by Jonathan Singer, Thu Jul 26, 2007 at 10:37:38 AM EDT
Republicans have been trying to trot out rather tired attacks that the Democratic Congress has not accomplished much thus far this year (an attack that, of course, overlooks the fact that it has been the Republicans, whether in the Senate or in the White House, who have been obstucting the business of the American people). But if they want their message to percolate down to the masses, they're going to have to make sure all of their troops stay on message, which doesn't appear to be happening.
"[Congressional Democrats have] had a pretty strong quarter," said Rep. Ray LaHood (R-Ill.), who praised [the legislation expanding SCHIP] as "creative" and suggested the homeland security bill would pass overwhelmingly. "The first quarter was not so good, and that's why they're not looking so good in the polls, but this quarter is looking very good for them. They can send their members home crowing about their accomplishments, and they've done it in a bipartisan way, which is exactly what they promised to do," LaHood said.
Whoops. And the thing that makes this admission even worse for the Republicans is the fact that it's true. The Democrats in the House have, from day one, been running the chamber in a significantly more bipartisan manner than the Republicans every did during their dozen years in charge. Take a look at some of the earliest votes of the Congress. 299 votes for implementing the 9/11 Commission recommendations, including 68 Republicans. 315 votes for increasing the minimum wage, including 82 Republicans. 253 votes for expanding funding for stem cell research, including 37 Republicans. 255 votes for prescription drug price negotiations, including 24 Republicans. The list goes on.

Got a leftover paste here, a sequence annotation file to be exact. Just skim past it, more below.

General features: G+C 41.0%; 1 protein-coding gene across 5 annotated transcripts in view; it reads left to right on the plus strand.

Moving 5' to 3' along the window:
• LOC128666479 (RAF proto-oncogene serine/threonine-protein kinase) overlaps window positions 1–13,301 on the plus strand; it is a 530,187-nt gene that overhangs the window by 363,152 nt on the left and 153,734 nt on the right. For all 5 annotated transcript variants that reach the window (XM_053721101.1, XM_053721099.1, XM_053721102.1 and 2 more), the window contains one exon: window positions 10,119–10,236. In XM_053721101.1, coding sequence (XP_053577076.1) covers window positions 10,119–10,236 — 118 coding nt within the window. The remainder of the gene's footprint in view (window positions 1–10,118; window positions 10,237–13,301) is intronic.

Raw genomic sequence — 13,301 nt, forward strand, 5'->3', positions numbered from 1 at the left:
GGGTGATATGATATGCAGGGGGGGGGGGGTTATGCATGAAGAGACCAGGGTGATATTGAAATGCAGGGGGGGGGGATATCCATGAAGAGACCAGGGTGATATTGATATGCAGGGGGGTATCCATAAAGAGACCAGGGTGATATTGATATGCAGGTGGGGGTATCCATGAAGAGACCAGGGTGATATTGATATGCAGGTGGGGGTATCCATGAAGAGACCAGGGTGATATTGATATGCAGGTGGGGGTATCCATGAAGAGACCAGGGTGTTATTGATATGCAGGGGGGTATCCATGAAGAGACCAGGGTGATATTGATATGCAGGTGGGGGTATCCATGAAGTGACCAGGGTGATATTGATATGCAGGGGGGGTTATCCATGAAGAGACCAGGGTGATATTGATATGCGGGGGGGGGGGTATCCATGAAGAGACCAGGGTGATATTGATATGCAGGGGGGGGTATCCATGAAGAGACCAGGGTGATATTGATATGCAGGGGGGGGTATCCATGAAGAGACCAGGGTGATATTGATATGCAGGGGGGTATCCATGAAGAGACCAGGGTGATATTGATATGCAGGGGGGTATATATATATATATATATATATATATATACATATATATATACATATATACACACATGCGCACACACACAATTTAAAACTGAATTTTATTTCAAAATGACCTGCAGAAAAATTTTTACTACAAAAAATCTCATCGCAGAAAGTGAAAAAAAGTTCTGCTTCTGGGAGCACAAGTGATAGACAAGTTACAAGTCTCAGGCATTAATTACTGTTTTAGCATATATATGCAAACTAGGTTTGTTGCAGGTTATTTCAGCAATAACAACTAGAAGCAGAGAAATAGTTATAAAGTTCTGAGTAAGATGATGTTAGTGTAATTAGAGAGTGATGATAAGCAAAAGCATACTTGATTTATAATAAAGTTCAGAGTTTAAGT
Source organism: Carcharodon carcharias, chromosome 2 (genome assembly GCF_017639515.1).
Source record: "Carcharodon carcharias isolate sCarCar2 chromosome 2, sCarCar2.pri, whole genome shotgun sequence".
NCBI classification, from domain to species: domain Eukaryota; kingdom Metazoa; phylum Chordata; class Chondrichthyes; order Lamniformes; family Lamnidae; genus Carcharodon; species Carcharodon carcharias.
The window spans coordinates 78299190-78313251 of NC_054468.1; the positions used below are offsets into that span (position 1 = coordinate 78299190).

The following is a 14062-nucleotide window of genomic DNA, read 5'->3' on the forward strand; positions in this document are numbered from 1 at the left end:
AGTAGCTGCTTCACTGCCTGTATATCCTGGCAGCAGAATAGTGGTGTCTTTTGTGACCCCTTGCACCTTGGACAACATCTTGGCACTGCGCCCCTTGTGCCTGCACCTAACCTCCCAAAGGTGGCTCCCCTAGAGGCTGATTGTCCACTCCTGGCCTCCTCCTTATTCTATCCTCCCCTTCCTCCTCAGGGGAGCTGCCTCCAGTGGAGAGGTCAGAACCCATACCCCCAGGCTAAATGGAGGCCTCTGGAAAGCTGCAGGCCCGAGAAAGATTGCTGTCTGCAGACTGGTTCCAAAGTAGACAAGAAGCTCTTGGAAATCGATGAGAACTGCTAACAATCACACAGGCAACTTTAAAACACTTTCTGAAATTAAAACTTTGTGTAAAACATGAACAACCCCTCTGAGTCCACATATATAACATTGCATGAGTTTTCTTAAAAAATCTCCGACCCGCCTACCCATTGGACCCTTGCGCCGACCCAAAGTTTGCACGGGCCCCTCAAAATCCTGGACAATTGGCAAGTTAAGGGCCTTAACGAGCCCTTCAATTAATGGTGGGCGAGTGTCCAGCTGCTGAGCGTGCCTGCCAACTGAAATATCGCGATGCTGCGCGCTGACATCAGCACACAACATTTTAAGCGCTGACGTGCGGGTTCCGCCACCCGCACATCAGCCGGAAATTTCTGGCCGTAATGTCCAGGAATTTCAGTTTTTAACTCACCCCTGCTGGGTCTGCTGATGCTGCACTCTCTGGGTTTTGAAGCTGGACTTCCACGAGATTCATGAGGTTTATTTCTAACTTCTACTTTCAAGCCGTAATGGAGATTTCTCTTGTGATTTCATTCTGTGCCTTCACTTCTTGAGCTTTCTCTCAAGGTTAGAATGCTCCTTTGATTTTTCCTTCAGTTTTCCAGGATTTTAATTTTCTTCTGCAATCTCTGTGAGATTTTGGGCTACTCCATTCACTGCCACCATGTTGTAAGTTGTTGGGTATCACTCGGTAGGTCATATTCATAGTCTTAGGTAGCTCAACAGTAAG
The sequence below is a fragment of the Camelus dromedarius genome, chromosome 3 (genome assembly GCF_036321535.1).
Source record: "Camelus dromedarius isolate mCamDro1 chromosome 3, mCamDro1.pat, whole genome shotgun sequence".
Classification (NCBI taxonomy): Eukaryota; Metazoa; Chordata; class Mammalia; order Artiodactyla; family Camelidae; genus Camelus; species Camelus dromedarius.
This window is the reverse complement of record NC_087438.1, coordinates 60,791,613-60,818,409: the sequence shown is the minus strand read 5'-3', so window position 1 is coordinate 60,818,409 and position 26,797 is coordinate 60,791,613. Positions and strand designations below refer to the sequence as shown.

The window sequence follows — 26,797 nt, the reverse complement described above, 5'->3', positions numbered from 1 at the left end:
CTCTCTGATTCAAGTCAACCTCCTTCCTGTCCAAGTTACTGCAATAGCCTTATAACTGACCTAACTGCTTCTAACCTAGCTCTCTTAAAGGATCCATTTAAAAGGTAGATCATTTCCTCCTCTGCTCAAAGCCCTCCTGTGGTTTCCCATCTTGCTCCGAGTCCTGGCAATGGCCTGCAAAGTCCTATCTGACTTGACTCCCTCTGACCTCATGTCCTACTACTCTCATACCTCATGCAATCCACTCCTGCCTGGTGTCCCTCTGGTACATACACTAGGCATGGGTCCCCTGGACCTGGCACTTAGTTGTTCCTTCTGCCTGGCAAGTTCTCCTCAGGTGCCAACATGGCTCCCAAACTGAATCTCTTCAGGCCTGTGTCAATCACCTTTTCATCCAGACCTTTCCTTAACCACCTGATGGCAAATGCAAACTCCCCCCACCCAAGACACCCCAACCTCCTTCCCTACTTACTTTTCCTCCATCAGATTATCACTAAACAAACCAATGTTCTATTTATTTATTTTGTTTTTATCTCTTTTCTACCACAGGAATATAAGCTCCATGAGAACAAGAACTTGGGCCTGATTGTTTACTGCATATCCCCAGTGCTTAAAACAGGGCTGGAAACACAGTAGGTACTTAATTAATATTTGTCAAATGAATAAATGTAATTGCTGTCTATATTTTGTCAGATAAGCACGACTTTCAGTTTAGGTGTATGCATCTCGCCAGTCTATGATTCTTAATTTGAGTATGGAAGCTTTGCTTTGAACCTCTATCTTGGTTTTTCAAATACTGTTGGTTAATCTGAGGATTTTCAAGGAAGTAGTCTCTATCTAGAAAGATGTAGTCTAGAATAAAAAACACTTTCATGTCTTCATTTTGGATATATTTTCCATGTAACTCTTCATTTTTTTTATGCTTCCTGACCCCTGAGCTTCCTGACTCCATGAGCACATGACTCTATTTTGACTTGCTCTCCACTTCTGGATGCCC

And not only are Democratic bills garnering the support of Republican members of Congress, Democratic proposals are finding strong support across party lines within the electorate. Take Iraq, for example. When asked by The Washington Post and ABC News whether they trust Congressional Democrats or President Bush on the Iraq War, respondents overwhelmingly sided with the Democrats, 55 percent to 32 percent. To take another example, the vast majority of Americans -- including a large majority of Republicans -- support Democratic plans to expand SCHIP to provide more children with healthcare.
Certainly there have been a great deal of disappointments this Congress, no more so than on Iraq. Yet at the same time, there have been and will continue to be successes that enjoy support from both parties. Before Congress goes into recess at the end of next week, it will likely send to the President's desk popular legislation finally implementing the vast majority of the 9/11 Commission recommendations (after such a bill had long been blocked by Republicans) and instituting somewhat more stringent ethics regulations. So though he doesn't come out and explicitly state it, I agree with the thrust of LaHood's implicit suggestion that we might see Congressional Democrats' approval rating begin to rise in the not too distant future.